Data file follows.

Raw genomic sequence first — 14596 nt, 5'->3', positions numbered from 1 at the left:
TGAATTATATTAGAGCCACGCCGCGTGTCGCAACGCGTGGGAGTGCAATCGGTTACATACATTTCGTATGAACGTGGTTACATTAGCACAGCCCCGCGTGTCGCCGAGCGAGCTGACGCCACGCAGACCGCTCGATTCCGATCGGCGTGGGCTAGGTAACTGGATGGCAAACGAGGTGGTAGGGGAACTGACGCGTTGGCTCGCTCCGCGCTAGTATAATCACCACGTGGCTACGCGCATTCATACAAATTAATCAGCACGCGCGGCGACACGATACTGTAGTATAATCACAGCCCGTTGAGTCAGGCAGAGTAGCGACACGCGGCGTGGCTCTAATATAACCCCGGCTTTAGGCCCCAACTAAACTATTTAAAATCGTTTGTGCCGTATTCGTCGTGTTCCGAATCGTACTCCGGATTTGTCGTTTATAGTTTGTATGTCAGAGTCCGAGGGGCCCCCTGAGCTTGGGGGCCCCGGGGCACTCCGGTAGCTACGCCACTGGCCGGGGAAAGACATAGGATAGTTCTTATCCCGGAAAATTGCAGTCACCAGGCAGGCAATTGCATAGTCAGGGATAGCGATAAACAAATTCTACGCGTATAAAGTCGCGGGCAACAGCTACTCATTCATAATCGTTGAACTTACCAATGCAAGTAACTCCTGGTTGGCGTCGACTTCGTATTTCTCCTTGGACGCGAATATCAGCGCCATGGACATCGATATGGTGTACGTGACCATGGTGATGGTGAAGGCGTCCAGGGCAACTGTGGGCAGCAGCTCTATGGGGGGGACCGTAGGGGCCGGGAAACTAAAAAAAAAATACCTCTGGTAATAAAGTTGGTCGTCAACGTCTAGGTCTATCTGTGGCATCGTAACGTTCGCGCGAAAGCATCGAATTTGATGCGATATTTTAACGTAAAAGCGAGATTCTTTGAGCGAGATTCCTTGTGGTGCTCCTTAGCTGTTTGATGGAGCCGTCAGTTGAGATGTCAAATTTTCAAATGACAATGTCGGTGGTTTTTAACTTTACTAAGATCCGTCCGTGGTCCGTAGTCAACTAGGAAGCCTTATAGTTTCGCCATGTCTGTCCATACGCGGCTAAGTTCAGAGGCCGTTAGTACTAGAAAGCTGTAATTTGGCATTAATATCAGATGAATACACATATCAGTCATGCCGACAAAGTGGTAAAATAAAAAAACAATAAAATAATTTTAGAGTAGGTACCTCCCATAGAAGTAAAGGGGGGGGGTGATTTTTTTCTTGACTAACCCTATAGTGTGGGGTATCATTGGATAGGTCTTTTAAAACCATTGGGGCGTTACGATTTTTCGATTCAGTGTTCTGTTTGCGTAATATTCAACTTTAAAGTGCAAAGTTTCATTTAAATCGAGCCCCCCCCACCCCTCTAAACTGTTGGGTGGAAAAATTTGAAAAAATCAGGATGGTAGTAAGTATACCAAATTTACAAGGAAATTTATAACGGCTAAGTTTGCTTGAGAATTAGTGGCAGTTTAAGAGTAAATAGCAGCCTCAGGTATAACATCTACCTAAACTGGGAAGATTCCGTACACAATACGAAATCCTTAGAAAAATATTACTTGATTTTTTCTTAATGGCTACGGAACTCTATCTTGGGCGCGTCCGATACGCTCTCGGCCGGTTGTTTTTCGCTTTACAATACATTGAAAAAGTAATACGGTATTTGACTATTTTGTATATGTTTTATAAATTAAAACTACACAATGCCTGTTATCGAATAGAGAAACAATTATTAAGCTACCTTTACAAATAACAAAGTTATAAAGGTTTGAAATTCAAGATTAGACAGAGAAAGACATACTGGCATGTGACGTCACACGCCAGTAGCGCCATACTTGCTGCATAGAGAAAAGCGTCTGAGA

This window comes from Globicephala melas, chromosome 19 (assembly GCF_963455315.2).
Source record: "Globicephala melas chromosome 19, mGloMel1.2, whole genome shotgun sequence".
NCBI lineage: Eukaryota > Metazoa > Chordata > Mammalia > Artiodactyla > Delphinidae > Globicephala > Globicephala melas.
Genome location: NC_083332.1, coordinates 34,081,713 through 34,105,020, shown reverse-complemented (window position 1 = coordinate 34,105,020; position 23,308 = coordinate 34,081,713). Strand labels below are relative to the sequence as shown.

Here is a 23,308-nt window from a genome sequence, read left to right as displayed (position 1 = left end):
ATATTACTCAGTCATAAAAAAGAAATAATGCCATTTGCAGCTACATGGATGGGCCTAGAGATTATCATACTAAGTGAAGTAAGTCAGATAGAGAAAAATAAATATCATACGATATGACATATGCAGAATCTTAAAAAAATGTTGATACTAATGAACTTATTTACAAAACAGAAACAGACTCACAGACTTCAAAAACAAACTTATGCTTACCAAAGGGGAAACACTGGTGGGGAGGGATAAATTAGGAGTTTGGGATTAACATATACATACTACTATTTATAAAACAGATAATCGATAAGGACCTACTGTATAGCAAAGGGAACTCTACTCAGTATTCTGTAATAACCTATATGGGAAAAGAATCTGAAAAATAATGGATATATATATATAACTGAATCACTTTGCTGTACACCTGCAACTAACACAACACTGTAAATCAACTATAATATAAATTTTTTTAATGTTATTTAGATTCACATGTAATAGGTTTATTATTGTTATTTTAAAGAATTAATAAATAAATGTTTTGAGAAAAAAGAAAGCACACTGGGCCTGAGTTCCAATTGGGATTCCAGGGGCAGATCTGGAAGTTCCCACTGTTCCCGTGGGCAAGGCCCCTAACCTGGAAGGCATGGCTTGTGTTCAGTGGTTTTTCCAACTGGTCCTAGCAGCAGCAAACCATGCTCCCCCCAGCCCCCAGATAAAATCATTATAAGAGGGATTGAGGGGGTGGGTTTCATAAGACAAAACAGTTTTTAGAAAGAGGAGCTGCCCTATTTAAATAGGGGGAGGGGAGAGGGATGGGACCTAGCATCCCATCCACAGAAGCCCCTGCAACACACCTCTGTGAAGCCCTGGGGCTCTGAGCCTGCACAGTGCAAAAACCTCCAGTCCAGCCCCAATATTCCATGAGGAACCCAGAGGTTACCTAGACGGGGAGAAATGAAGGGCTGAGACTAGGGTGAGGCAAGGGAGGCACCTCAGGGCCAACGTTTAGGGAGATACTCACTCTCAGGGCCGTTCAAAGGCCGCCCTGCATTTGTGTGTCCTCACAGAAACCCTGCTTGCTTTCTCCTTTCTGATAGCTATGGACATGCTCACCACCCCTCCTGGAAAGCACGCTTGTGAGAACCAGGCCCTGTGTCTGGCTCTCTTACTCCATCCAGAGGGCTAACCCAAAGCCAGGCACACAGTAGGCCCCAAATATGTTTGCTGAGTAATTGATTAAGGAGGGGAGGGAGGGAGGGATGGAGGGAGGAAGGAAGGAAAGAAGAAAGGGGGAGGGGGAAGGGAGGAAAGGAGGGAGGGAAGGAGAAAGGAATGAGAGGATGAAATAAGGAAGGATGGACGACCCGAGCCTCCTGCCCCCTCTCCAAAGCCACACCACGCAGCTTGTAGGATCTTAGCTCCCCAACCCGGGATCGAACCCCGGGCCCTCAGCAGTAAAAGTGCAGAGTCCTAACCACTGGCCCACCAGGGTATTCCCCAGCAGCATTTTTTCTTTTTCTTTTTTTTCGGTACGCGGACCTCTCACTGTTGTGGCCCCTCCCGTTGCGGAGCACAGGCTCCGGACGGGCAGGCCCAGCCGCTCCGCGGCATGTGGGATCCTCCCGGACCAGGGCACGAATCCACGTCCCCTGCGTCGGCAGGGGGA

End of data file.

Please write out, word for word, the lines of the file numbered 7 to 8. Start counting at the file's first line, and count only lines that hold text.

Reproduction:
Here is a 23,308-nt window from a genome sequence, read left to right as displayed (position 1 = left end):
ATATTACTCAGTCATAAAAAAGAAATAATGCCATTTGCAGCTACATGGATGGGCCTAGAGATTATCATACTAAGTGAAGTAAGTCAGATAGAGAAAAATAAATATCATACGATATGACATATGCAGAATCTTAAAAAAATGTTGATACTAATGAACTTATTTACAAAACAGAAACAGACTCACAGACTTCAAAAACAAACTTATGCTTACCAAAGGGGAAACACTGGTGGGGAGGGATAAATTAGGAGTTTGGGATTAACATATACATACTACTATTTATAAAACAGATAATCGATAAGGACCTACTGTATAGCAAAGGGAACTCTACTCAGTATTCTGTAATAACCTATATGGGAAAAGAATCTGAAAAATAATGGATATATATATATAACTGAATCACTTTGCTGTACACCTGCAACTAACACAACACTGTAAATCAACTATAATATAAATTTTTTTAATGTTATTTAGATTCACATGTAATAGGTTTATTATTGTTATTTTAAAGAATTAATAAATAAATGTTTTGAGAAAAAAGAAAGCACACTGGGCCTGAGTTCCAATTGGGATTCCAGGGGCAGATCTGGAAGTTCCCACTGTTCCCGTGGGCAAGGCCCCTAACCTGGAAGGCATGGCTTGTGTTCAGTGGTTTTTCCAACTGGTCCTAGCAGCAGCAAACCATGCTCCCCCCAGCCCCCAGATAAAATCATTATAAGAGGGATTGAGGGGGTGGGTTTCATAAGACAAAACAGTTTTTAGAAAGAGGAGCTGCCCTATTTAAATAGGGGGAGGGGAGAGGGATGGGACCTAGCATCCCATCCACAGAAGCCCCTGCAACACACCTCTGTGAAGCCCTGGGGCTCTGAGCCTGCACAGTGCAAAAACCTCCAGTCCAGCCCCAATATTCCATGAGGAACCCAGAGGTTACCTAGACGGGGAGAAATGAAGGGCTGAGACTAGGGTGAGGCAAGGGAGGCACCTCAGGGCCAACGTTTAGGGAGATACTCACTCTCAGGGCCGTTCAAAGGCCGCCCTGCATTTGTGTGTCCTCACAGAAACCCTGCTTGCTTTCTCCTTTCTGATAGCTATGGACATGCTCACCACCCCTCCTGGAAAGCACGCTTGTGAGAACCAGGCCCTGTGTCTGGCTCTCTTACTCCATCCAGAGGGCTAACCCAAAGCCAGGCACACAGTAGGCCCCAAATATGTTTGCTGAGTAATTGATTAAGGAGGGGAGGGAGGGAGGGATGGAGGGAGGAAGGAAGGAAAGAAGAAAGGGGGAGGGGGAAGGGAGGAAAGGAGGGAGGGAAGGAGAAAGGAATGAGAGGATGAAATAAGGAAGGATGGACGACCCGAGCCTCCTGCCCCCTCTCCAAAGCCACACCACGCAGCTTGTAGGATCTTAGCTCCCCAACCCGGGATCGAACCCCGGGCCCTCAGCAGTAAAAGTGCAGAGTCCTAACCACTGGCCCACCAGGGTATTCCCCAGCAGCATTTTTTCTTTTTCTTTTTTTTCGGTACGCGGACCTCTCACTGTTGTGGCCCCTCCCGTTGCGGAGCACAGGCTCCGGACGGGCAGGCCCAGCCGCTCCGCGGCATGTGGGATCCTCCCGGACCAGGGCACGAATCCACGTCCCCTGCGTCGGCAGGGGGA